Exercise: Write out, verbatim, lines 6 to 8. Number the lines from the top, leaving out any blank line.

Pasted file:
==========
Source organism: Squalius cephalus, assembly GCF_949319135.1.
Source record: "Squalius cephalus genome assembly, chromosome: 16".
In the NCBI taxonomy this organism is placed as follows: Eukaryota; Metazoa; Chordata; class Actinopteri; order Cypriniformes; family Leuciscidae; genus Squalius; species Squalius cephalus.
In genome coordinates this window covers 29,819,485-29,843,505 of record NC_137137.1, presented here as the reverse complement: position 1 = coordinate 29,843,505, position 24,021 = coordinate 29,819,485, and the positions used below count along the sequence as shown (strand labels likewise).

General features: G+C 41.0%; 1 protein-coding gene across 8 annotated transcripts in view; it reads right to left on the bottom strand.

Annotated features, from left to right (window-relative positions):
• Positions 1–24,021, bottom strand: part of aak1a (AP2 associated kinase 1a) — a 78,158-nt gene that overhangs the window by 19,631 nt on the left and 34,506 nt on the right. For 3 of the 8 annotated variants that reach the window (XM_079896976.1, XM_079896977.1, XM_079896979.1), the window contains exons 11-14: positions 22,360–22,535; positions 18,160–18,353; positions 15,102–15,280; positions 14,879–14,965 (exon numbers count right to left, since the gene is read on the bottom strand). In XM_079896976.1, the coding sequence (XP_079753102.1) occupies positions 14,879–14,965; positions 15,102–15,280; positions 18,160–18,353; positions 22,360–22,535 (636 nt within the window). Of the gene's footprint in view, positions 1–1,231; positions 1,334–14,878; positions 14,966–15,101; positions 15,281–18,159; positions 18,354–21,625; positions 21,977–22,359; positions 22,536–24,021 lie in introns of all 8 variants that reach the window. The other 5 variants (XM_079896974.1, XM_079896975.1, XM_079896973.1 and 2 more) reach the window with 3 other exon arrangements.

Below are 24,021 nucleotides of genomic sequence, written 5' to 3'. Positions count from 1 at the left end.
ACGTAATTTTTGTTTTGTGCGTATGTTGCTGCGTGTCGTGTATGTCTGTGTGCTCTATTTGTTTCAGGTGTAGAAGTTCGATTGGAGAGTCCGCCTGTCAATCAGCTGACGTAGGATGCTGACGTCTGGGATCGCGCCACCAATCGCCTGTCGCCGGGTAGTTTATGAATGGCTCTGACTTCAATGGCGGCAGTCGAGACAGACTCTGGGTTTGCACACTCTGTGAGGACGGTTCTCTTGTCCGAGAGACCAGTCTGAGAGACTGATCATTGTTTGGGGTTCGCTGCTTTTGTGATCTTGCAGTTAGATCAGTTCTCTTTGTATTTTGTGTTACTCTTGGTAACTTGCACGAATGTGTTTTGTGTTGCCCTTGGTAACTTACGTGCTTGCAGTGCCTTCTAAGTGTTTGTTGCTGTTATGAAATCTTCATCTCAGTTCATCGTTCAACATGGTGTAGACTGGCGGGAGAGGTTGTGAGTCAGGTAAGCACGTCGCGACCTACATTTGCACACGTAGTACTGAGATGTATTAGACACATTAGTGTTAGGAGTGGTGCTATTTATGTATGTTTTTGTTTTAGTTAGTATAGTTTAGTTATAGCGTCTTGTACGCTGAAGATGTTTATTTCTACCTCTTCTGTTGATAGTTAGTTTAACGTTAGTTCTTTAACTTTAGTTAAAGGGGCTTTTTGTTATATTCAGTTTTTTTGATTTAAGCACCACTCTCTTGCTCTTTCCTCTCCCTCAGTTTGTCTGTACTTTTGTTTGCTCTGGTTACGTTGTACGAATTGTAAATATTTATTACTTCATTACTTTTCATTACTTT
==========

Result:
Annotated features, from left to right (window-relative positions):
• Positions 1–24,021, bottom strand: part of aak1a (AP2 associated kinase 1a) — a 78,158-nt gene that overhangs the window by 19,631 nt on the left and 34,506 nt on the right. For 3 of the 8 annotated variants that reach the window (XM_079896976.1, XM_079896977.1, XM_079896979.1), the window contains exons 11-14: positions 22,360–22,535; positions 18,160–18,353; positions 15,102–15,280; positions 14,879–14,965 (exon numbers count right to left, since the gene is read on the bottom strand). In XM_079896976.1, the coding sequence (XP_079753102.1) occupies positions 14,879–14,965; positions 15,102–15,280; positions 18,160–18,353; positions 22,360–22,535 (636 nt within the window). Of the gene's footprint in view, positions 1–1,231; positions 1,334–14,878; positions 14,966–15,101; positions 15,281–18,159; positions 18,354–21,625; positions 21,977–22,359; positions 22,536–24,021 lie in introns of all 8 variants that reach the window. The other 5 variants (XM_079896974.1, XM_079896975.1, XM_079896973.1 and 2 more) reach the window with 3 other exon arrangements.

Below are 24,021 nucleotides of genomic sequence, written 5' to 3'. Positions count from 1 at the left end.